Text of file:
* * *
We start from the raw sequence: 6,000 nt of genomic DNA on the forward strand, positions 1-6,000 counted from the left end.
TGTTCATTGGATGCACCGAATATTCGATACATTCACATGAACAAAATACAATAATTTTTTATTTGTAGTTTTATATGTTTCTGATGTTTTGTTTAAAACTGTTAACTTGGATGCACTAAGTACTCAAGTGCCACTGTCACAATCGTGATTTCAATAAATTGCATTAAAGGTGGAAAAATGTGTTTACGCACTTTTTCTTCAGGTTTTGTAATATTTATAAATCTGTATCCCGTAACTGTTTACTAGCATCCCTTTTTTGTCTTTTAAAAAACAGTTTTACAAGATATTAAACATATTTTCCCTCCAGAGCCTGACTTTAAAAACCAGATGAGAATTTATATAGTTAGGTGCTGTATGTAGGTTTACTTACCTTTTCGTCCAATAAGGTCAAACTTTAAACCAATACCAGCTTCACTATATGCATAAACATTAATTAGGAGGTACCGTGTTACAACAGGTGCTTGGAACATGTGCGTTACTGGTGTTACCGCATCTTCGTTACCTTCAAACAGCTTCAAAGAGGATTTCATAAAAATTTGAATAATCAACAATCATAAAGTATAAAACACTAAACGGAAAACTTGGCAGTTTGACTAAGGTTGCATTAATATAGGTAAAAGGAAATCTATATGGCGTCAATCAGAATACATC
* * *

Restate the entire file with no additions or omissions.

We start from the raw sequence: 6,000 nt of genomic DNA on the forward strand, positions 1-6,000 counted from the left end.
TGTTCATTGGATGCACCGAATATTCGATACATTCACATGAACAAAATACAATAATTTTTTATTTGTAGTTTTATATGTTTCTGATGTTTTGTTTAAAACTGTTAACTTGGATGCACTAAGTACTCAAGTGCCACTGTCACAATCGTGATTTCAATAAATTGCATTAAAGGTGGAAAAATGTGTTTACGCACTTTTTCTTCAGGTTTTGTAATATTTATAAATCTGTATCCCGTAACTGTTTACTAGCATCCCTTTTTTGTCTTTTAAAAAACAGTTTTACAAGATATTAAACATATTTTCCCTCCAGAGCCTGACTTTAAAAACCAGATGAGAATTTATATAGTTAGGTGCTGTATGTAGGTTTACTTACCTTTTCGTCCAATAAGGTCAAACTTTAAACCAATACCAGCTTCACTATATGCATAAACATTAATTAGGAGGTACCGTGTTACAACAGGTGCTTGGAACATGTGCGTTACTGGTGTTACCGCATCTTCGTTACCTTCAAACAGCTTCAAAGAGGATTTCATAAAAATTTGAATAATCAACAATCATAAAGTATAAAACACTAAACGGAAAACTTGGCAGTTTGACTAAGGTTGCATTAATATAGGTAAAAGGAAATCTATATGGCGTCAATCAGAATACATC